Jesse Whittenton is considered one of the best all-around athletes ever to play at UTEP. He rushed for 1,351 yards, passed for 1,381 yards, caught 19 passes, intercepted nine passes, brought back 17 punts for 230 yards and returned 20 kickoffs for 375 yards. He also scored 18 touchdowns and kicked 44 PATs before taking his talents to the Green Bay Packers, where he was a two-time All-Pro defensive back and selected to the Packers Hall of Fame in 1976. Whittenton was named the Border Conference Offensive MVP in 1955, and was a two-time all-league honoree. He helped the Miners to back-to-back eight-win seasons in 1953 and 1954, including a pair of Sun Bowl wins over Southern Mississippi and Florida State. In the 1955 Sun Bowl against Florida State, Whittenton passed for three touchdowns, ran for two and kicked five extra points - thus accounting for 35 of UTEP's 47 points - a Sun Bowl record.







NCAA Champions

After a runner-up finish in 1973 and a third-place showing in 1974, head coach Ted Banks and his Miners set their sights on dethroning back-to-back champion Oregon. Banks brought together a pack of five talented Kenyans and local El Paso standout Tony Zuniga to make the charge in 1975. In a tuneup for the national championships, UTEP easily won its third-consecutive WAC title with Kenyans James Munyala and Wilson Waigwa going one - two. The Miners would face a tougher challenge running at the national title, facing cold conditions on the campus of Penn State and would have to race without Waigwa. Munyala was the first Miner to cross, taking sixth. He was followed by Frank Munene in eight place. Zuniga was next to cross in 25th place, followed by Kip Sirma in 28th. Sammy Maritim (42nd) and Gibson Gatei (43rd) beat out Washington State's final runner to win the team title, 92-96.






NCAA Champions

After a close call to win the 1975 NCAA cross country title, the Miners made it two in a row with a blowout victory in 1976 in Denton, Texas. Kenyans Wilson Waigwa, Sammy Maritim, James Munyala and Kip Sirma all finished in the top-15. Waigwa took sixth, Maritim was eighth, followed by Munyala in 10th and Sirma was 15th. Frank Munen was next to finish, taking 40th. Juan Garcia (52nd) of Visalia, Calif., and El Pasoan Tony Zuniga (181st) were UTEP's sixth and seventh runners of the afternoon. The Miners scored 62 points, 55 points better than second-place finishing Oregon.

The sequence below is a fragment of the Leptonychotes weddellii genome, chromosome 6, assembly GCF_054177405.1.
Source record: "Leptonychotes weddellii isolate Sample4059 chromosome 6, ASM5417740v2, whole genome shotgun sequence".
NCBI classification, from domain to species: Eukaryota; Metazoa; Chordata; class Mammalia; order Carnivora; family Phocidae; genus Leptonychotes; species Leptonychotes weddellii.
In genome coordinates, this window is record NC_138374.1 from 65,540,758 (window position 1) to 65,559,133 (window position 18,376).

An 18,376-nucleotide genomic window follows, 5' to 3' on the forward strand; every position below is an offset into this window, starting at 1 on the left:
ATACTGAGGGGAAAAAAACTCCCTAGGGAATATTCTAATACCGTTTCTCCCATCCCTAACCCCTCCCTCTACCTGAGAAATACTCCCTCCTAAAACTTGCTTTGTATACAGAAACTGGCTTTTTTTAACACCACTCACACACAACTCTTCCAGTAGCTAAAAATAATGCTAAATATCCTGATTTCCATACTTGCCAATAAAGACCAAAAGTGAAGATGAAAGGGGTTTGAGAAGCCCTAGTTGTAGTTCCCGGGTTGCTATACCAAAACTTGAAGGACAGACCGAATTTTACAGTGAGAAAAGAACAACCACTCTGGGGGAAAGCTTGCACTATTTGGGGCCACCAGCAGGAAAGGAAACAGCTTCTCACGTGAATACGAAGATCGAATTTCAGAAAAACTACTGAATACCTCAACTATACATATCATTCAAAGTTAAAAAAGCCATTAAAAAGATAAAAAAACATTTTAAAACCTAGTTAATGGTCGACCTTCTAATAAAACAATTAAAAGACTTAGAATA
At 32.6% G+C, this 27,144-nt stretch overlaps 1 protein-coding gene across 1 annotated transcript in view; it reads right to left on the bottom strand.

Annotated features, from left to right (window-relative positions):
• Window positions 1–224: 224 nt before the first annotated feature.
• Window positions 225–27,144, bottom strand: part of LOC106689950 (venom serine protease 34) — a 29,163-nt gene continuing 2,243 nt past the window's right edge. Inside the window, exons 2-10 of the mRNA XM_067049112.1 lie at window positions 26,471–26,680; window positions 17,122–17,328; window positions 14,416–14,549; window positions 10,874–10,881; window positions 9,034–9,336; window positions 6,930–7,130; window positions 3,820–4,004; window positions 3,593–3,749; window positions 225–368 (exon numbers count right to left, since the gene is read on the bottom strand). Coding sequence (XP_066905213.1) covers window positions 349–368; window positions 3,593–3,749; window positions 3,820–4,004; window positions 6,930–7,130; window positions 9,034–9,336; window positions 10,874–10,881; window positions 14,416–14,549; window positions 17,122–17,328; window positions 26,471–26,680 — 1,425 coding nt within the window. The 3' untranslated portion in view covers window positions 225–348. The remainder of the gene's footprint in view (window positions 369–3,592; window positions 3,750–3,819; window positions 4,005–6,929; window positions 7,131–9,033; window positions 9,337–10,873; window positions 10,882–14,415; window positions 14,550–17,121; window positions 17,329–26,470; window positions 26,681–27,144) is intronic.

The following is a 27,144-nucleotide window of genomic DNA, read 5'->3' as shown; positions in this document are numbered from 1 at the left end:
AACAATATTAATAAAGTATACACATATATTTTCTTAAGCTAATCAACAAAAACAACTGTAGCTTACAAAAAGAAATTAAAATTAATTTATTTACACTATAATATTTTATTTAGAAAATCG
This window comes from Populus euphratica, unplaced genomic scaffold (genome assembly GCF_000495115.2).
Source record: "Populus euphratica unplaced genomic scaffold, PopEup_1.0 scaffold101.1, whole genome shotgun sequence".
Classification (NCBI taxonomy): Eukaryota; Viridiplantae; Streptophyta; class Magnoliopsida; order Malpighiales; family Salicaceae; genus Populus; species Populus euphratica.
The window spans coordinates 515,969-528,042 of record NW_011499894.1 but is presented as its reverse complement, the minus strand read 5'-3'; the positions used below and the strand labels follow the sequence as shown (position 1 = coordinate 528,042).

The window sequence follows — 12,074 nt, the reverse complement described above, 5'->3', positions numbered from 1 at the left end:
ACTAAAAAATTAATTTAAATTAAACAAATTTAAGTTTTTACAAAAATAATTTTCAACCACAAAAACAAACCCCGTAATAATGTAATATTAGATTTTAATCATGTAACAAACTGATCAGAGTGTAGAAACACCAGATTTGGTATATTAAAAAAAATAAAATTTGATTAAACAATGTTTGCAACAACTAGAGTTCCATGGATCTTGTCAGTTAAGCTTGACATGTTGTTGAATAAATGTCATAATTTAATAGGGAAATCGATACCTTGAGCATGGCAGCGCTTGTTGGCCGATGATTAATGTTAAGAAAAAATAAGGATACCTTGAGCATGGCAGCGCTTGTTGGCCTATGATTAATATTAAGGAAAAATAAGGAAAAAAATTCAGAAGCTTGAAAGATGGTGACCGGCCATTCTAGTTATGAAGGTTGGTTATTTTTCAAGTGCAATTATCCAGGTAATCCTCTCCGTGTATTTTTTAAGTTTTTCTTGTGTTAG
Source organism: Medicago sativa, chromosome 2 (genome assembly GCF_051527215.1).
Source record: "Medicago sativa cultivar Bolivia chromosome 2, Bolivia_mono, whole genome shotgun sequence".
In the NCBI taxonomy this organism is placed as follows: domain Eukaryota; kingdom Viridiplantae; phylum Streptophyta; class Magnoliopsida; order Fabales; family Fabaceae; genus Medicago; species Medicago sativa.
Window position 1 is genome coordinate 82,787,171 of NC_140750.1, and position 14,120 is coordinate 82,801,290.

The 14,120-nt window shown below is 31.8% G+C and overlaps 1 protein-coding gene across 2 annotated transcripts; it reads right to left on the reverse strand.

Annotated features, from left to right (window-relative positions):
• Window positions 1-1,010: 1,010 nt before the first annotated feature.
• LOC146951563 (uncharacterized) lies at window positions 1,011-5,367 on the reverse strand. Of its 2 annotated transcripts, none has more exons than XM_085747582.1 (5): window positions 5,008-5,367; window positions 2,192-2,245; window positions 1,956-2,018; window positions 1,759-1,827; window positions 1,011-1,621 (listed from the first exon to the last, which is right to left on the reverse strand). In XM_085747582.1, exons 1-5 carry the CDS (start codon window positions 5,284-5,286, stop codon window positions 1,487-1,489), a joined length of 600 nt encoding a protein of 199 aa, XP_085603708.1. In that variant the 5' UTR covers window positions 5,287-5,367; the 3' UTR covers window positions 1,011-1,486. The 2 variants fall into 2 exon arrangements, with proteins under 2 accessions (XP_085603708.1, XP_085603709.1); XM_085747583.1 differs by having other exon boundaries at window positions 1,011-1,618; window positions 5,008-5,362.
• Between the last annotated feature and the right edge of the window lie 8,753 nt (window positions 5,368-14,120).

NCAA Champions

UTEP entered the 1976 NCAA Indoor Championships as the meet favorite. It was no surprise, UTEP had won the national indoor titles in the two previous seasons and returned a core unit from the 1975 team which won both the indoor and outdoor national titles. However, the meet didn't start off as scripted. Defending indoor high jump champion Greg Joy failed to qualify for the finals on the opening day. One hour later, UTEP's fortune changed for the better when Emmitt Berry took the 35-pound weight throw title. Later that evening Arnold Grimes won the triple jump, Tom Asare finished fifth in the long jump and Hans Almstrom capped off the day by taking second in the shot put. On Saturday, the Miners suffered another setback when All-American Frank Munene was edged out of the finals in the 1000. Once again the Miners fired back and iced the victory by blazing to a new meet record and running the fastest time ever recorded on an 11-lane track in the distance medley relay. The 23 points gave them an eight-point cushion over runner-up Villanova and completed the three peat.